Silent Minority Levies Huge Fines On Tennessee Residents - And Response (2)

Friday, June 14, 2013

Starting Jan. 1, 2015, it shall be illegal to put aluminum cans and or plastic bottles in your garbage can. Fines start at $100 per violation to $5,000 per violation. This was reported under the outdoor section of Chattanoogan.com on Thursday.  Senate bill 941 and house bill 945 was signed into law by Governor Haslam on this date.  The Southeast Recycling Development Council were pleased that the governor took their side on this law.

This is the first I ever heard of it. Yet a majority of your elected officials have decided to monitor your garbage, with ticket book in hand, ready to bring down the heavy hand of the law on any of you elderly folks who accidentally drop a Mayfield's milk bottle in your garbage can. I say elderly, because, I am one and I for one would have a difficult time remembering that a pet 6 bottle can't be mixed with pet 4 plastics or something like that. I just don't think I can keep it straight. 

I wonder if any of those legislators who voted this in was out to dinner with those recycling council members who were so pleased to see this money grubbing law go into effect?  Like I said, first I heard about it, it's a law.

Harry Presley

Chattanooga

* * *

As ridiculous as this FTR (Failure To Recycle) notification sounds, it becomes exponentially so when you consider that glass, which is without doubt the most easily recycled commodity, is not picked up by curbside recycling. It's not allowed to be picked up. A vestigial appendage of the Littlefield Disappointment.

  This is so "Bloomberg-esque" it will be difficult, if not impossible to enforce. The "garbage gum-shoes" or the "discard dignitaries" will be out in force, surreptitiously shadowing municipal refuse collectors, pulling them over whenever a suspicious "crumple" is heard when the mighty grappling arm tilts and shimmies.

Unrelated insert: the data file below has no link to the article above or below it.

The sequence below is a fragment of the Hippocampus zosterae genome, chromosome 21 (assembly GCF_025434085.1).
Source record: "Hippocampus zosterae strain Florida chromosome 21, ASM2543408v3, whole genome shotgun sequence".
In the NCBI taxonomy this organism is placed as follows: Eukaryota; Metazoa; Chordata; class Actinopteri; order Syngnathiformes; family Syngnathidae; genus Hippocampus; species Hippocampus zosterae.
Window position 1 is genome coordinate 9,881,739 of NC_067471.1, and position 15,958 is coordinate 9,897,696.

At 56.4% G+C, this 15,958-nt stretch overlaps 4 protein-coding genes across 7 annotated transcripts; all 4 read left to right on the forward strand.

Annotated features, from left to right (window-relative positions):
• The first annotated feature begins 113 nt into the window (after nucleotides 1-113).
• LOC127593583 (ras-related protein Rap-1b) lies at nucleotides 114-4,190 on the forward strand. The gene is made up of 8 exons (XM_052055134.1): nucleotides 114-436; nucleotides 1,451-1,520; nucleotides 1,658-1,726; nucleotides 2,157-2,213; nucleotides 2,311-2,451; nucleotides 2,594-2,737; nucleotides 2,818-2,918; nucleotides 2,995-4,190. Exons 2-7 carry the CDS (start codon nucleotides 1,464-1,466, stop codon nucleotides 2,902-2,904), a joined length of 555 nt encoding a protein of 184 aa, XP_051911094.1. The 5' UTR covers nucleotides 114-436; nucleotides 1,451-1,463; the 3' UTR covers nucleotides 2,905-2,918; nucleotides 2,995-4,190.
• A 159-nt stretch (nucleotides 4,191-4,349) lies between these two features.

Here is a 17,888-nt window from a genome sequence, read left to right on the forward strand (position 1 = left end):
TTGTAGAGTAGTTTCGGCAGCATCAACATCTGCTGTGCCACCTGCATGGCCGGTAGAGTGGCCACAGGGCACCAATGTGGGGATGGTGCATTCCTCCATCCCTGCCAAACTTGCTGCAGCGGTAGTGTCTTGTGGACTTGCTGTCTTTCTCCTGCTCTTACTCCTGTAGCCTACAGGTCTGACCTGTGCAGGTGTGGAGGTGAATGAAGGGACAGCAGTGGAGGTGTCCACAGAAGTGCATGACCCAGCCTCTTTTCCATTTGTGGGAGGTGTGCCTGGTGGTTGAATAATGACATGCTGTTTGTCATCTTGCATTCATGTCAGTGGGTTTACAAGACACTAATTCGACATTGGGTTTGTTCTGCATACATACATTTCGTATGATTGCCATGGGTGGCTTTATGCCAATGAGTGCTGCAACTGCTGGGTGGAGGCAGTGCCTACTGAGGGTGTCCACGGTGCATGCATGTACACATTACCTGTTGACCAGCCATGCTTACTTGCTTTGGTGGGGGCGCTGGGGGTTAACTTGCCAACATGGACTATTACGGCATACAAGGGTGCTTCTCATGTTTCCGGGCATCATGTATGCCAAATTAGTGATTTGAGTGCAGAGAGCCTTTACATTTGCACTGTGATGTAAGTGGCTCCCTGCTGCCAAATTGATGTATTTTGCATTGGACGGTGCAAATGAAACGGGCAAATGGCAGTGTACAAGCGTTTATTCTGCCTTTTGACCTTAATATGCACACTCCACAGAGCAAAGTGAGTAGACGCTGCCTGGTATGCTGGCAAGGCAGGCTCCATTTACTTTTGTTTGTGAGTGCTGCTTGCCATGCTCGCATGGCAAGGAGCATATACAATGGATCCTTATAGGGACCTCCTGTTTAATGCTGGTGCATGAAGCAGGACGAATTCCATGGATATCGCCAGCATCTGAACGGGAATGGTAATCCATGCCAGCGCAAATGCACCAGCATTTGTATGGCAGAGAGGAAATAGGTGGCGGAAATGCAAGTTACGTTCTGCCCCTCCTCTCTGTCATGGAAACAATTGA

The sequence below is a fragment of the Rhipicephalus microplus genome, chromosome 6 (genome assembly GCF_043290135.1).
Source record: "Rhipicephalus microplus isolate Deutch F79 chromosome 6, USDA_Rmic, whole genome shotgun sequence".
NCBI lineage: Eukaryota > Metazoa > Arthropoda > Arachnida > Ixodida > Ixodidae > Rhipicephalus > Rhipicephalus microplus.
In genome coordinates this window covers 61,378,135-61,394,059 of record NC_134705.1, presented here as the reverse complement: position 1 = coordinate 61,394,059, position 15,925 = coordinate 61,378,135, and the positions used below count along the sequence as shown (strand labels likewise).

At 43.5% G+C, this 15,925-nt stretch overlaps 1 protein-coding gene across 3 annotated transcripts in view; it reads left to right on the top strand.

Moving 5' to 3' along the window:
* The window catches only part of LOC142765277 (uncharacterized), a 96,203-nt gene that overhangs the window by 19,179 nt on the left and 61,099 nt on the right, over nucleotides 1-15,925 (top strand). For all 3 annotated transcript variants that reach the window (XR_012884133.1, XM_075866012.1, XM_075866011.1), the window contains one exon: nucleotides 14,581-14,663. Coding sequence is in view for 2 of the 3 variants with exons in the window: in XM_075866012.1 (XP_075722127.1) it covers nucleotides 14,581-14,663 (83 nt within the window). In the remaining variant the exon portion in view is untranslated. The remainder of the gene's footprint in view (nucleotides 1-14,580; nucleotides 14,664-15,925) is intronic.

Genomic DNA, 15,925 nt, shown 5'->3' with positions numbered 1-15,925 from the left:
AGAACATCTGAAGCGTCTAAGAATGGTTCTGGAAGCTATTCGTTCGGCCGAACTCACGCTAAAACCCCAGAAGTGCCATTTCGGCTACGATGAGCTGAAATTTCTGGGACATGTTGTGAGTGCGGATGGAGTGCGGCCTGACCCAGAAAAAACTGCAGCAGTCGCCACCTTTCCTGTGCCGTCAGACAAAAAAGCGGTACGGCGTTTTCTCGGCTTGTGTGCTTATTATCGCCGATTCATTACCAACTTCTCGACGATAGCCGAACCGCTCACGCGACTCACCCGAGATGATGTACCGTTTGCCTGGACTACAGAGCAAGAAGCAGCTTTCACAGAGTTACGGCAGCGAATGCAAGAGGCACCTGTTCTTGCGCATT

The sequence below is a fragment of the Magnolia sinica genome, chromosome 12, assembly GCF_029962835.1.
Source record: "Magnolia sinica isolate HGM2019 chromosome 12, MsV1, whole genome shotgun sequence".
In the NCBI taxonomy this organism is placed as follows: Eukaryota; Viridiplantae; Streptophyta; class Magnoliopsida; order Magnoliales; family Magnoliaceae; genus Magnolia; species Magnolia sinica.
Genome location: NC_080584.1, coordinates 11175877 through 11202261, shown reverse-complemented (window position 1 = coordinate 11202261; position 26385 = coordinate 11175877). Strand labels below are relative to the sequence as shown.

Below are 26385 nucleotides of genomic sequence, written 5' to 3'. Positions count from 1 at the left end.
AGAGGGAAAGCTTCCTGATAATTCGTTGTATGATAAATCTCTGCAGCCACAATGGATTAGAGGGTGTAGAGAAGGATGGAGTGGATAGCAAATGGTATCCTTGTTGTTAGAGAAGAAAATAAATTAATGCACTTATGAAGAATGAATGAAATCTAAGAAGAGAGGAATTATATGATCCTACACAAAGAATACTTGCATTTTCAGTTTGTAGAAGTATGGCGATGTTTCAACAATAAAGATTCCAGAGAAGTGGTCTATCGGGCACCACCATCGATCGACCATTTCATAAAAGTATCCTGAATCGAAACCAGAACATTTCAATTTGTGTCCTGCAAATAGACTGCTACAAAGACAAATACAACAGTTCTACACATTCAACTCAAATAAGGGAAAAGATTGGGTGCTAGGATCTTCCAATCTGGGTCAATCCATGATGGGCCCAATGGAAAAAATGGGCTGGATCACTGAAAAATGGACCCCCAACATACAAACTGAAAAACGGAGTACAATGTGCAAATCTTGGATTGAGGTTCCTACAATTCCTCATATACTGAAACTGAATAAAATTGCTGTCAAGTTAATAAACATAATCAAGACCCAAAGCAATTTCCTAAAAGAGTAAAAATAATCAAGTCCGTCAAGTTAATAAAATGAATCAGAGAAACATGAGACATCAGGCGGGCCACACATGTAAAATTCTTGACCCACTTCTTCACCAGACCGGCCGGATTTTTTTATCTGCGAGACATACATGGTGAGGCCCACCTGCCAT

How these stately trash-pickers propose to identify wanton and formidable transgressors without becoming ankle-deep in kitty litter and week-old banana peels is a curious conundrum. Taking this a step further, who will police the literally hundreds of thousands of public refuse receptacles around the state. Will the garbage gendarmes lurk around your campfire in public parks? Will Governor Haslam entreat the NSA to expand their illicit surveillance upon an unsuspecting public and gaze from space those who violate this near-felony offense?

  Will those who add broken knives, used and rusty razor blades, spent box cutters or tin can lids to their garbage bags then be considered dangerous contributing offenders because an Arian rubbish inspector cuts a pinky plying their way through your trash in an effort to indict you? Will whole families be harassed because they toss out empty-but-open maple syrup bottles (non-recyclable, of course) into each trash bag to deter this sticky privacy invasion? Perhaps leaving your trash bags in the sun for a week allowing the contents to truly ripen will inhibit anyone from applying for this prestigious inspection avocation.

  If you're already fraud-conscious and remove all identification from your magazines, periodicals and envelopes, how will the dunghill narcs identify your rejectamenta at the landfill? By finger-printing the mason jar in comparatively close proximity to the unconsciously discarded Double Cola can? And how will a judge convict anyone who simply claims no knowledge of the offending discard? That seems to work in Washington, these days.

  A corollary to "dumpster diver" has just been inducted into the American lexicon by the Tennessee legislature. Did they have foresight to include small business and apartment complexes, given the majority of small business do not separate their recycled materials. Will Waste Management become an unwilling collaborator if they fail to inform the literal litter lawmen for failing to snitch on offending business and apartment using communal dumpsters?